Opportunities and challenges for multicriteria assessment of food system sustainability
Hugo F. Alrøe, Department of Agroecology, Aarhus University, Denmark
Henrik Moller, Centre for Sustainability (CSAFE), University of Otago, New Zealand
Jeppe Læssøe, Danish School of Education, Aarhus University, Denmark
Egon Noe, Department of Agroecology, Aarhus University, Denmark
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The focus of the Special Feature on “Multicriteria assessment of food system sustainability” is on the complex challenges of making and communicating overall assessments of food systems sustainability based on multiple and varied criteria. Four papers concern the choice and development of appropriate tools for making multicriteria sustainability assessments that handle built-in methodological conflicts and trade-offs between different assessment objectives. They underscore the value of linking diverse methods and tools, or nesting and stepping their deployment, to help build resilience and sustainability. They conclude that there is no one tool, one framework, or one indicator set that is appropriate for the different purposes and contexts of sustainability assessment. The process of creating the assessment framework also emerges as important: if the key stakeholders are not given a responsible and full role in the development of any assessment tool, it is less likely to be fit for their purpose and they are unlikely to take ownership or have confidence in it. Six other papers reflect on more fundamental considerations of how assessments are based in different scientific perspectives and on the role of values, motivation, and trust in relation to assessments in the development of more sustainable food systems. They recommend a radical break with the tradition of conducting multicriteria assessment from one hegemonic perspective to considering multiple perspectives. Collectively the contributions to this Special Feature identify three main challenges for improved multicriteria assessment of food system sustainability: (i) how to balance different types of knowledge to avoid that the most well-known, precise, or easiest to measure dimensions of sustainability gets the most weight; (ii) how to expose the values in assessment tools and choices to allow evaluation of how they relate to the ethical principles of sustainable food systems, to societal goals, and to the interests of different stakeholders; and (iii) how to enable communication in such a way that the assessments can effectively contribute to the development of more sustainable food systems by facilitating a mutual learning process between researchers and stakeholders. The wider question of how to get from assessment to transformation goes across all three challenges. We strongly recommend future research on the strengths, weaknesses, and complementarities of taking a values-based rather than a performance-based approach to promoting the resilience and sustainability of coupled ecological, economic, and social systems for ensuring food security and agroecosystem health in the coming millennium.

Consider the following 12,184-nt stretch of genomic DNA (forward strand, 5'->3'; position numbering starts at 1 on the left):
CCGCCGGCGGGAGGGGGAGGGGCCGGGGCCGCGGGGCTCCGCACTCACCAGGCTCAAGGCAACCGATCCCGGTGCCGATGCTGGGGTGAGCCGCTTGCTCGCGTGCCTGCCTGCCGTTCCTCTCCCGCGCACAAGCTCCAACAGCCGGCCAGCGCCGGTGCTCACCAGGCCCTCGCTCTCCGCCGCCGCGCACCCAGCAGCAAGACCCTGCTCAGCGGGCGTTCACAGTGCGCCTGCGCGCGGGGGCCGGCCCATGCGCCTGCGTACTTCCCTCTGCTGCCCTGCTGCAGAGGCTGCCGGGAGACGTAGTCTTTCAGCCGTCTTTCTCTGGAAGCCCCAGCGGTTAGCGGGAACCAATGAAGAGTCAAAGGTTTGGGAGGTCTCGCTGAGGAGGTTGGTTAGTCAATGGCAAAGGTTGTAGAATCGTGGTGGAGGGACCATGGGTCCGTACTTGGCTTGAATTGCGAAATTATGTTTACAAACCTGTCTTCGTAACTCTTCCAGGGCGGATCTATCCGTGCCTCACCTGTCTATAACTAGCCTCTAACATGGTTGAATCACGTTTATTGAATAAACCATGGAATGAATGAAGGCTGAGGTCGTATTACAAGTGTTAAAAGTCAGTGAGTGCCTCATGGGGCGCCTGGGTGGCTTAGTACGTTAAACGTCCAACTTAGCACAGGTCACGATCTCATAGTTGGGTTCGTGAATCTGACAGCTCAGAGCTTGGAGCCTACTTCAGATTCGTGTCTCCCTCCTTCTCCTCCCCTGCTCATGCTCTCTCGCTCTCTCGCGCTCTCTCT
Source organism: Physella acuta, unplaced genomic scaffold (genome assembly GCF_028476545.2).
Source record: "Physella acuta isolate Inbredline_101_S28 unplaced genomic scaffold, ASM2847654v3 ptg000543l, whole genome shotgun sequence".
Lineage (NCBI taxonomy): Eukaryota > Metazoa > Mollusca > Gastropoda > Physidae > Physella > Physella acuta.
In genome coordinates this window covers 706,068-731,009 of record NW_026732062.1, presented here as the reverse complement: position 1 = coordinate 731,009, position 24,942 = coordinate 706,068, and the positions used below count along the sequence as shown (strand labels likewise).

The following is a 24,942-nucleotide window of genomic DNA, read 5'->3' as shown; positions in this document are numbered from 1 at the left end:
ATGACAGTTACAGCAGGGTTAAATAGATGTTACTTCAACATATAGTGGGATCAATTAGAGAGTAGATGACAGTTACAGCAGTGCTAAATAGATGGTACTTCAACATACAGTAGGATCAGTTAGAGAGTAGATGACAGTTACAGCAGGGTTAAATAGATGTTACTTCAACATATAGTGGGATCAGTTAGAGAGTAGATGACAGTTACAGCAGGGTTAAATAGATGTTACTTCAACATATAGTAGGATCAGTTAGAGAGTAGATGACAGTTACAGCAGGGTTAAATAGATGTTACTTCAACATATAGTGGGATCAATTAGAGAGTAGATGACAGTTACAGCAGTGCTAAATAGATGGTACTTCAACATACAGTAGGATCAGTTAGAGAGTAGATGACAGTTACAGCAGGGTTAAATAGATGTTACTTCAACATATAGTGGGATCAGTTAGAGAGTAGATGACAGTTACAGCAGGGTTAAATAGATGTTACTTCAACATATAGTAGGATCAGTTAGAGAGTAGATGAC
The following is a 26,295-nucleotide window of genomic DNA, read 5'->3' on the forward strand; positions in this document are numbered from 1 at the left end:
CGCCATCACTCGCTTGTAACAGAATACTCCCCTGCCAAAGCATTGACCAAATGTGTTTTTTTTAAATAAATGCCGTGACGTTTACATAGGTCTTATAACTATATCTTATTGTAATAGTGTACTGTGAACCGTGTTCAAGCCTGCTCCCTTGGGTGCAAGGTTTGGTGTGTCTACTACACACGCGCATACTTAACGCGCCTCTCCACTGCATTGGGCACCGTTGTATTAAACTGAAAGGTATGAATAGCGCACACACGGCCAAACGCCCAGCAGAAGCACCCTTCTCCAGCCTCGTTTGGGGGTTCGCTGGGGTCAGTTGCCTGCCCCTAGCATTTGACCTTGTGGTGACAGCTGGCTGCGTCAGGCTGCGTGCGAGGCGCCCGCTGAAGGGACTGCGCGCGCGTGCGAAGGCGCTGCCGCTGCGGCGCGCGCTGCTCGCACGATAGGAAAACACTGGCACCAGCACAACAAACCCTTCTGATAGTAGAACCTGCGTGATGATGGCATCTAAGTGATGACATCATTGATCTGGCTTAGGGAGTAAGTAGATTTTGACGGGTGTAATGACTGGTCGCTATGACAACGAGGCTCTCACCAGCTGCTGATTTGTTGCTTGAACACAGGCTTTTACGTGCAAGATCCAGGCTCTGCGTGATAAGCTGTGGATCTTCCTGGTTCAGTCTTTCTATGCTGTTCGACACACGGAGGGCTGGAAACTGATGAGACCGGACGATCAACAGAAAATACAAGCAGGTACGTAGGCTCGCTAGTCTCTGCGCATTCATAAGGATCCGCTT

food systems; multiple perspectives; performance-based vs. values-based approaches; sustainability assessment; sustainability transformation; tool choice
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